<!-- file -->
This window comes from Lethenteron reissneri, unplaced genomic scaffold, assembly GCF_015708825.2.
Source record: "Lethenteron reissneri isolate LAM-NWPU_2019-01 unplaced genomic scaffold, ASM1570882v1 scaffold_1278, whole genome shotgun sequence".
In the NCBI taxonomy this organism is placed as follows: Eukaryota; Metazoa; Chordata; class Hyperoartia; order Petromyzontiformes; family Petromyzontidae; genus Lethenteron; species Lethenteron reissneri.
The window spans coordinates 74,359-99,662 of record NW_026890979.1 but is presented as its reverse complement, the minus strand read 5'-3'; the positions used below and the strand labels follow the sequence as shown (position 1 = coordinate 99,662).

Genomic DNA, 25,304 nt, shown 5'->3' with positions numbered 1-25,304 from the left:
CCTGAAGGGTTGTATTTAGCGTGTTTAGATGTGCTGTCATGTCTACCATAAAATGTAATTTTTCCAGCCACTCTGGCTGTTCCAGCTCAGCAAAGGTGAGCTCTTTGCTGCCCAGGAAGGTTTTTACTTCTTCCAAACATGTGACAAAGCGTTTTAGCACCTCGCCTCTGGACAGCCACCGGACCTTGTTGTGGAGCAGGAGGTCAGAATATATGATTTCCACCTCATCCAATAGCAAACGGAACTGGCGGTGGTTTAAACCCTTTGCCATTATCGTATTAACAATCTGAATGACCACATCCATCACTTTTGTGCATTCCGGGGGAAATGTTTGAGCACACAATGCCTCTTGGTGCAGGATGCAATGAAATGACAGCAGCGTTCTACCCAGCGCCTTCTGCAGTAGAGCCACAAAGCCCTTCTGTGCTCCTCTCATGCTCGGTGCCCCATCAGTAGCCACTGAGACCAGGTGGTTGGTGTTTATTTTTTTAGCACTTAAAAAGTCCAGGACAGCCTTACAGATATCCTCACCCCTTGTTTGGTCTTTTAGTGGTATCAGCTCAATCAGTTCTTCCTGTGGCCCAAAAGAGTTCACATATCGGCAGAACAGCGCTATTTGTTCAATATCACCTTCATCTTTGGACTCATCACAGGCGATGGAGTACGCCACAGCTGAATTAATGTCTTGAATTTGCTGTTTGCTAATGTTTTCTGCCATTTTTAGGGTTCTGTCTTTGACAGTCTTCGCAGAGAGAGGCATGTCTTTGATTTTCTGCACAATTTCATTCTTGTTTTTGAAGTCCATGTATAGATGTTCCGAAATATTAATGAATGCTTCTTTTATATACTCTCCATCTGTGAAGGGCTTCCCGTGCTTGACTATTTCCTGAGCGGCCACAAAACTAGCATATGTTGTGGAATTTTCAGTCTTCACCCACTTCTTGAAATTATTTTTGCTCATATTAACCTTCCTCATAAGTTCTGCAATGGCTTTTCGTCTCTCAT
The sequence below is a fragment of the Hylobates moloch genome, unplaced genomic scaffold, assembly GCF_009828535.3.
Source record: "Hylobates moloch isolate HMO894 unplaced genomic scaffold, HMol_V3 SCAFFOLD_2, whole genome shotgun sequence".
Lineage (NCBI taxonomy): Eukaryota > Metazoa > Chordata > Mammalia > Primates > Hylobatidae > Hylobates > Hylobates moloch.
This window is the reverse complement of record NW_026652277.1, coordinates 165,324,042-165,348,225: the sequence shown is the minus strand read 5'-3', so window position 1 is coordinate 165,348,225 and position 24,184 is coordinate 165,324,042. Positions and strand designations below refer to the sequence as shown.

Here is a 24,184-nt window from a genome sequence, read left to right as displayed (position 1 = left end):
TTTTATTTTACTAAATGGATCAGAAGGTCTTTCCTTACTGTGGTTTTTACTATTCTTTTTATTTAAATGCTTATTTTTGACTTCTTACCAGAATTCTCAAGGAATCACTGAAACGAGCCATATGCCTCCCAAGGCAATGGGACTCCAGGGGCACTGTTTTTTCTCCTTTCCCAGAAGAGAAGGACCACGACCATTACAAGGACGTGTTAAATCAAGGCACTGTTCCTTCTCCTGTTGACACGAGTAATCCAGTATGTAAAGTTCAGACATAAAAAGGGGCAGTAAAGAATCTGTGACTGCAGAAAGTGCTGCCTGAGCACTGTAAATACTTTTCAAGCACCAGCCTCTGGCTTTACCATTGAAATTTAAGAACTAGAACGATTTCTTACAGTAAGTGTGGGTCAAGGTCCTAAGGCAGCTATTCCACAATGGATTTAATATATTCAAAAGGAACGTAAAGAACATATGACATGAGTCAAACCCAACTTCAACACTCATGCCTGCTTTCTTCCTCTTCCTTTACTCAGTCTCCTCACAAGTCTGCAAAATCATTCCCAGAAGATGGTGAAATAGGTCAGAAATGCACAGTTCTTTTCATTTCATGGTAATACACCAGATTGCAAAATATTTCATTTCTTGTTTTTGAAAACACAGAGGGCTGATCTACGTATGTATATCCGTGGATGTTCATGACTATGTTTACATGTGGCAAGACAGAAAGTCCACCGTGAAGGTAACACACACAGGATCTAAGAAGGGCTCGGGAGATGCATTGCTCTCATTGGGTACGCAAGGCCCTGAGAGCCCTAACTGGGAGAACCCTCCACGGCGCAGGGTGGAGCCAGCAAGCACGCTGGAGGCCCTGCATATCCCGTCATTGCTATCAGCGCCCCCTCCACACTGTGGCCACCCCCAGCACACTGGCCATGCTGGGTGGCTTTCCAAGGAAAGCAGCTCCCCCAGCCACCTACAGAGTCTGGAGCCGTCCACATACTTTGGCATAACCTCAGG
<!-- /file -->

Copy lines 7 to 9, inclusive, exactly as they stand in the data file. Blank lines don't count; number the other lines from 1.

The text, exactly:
The sequence below is a fragment of the Hylobates moloch genome, unplaced genomic scaffold, assembly GCF_009828535.3.
Source record: "Hylobates moloch isolate HMO894 unplaced genomic scaffold, HMol_V3 SCAFFOLD_2, whole genome shotgun sequence".
Lineage (NCBI taxonomy): Eukaryota > Metazoa > Chordata > Mammalia > Primates > Hylobatidae > Hylobates > Hylobates moloch.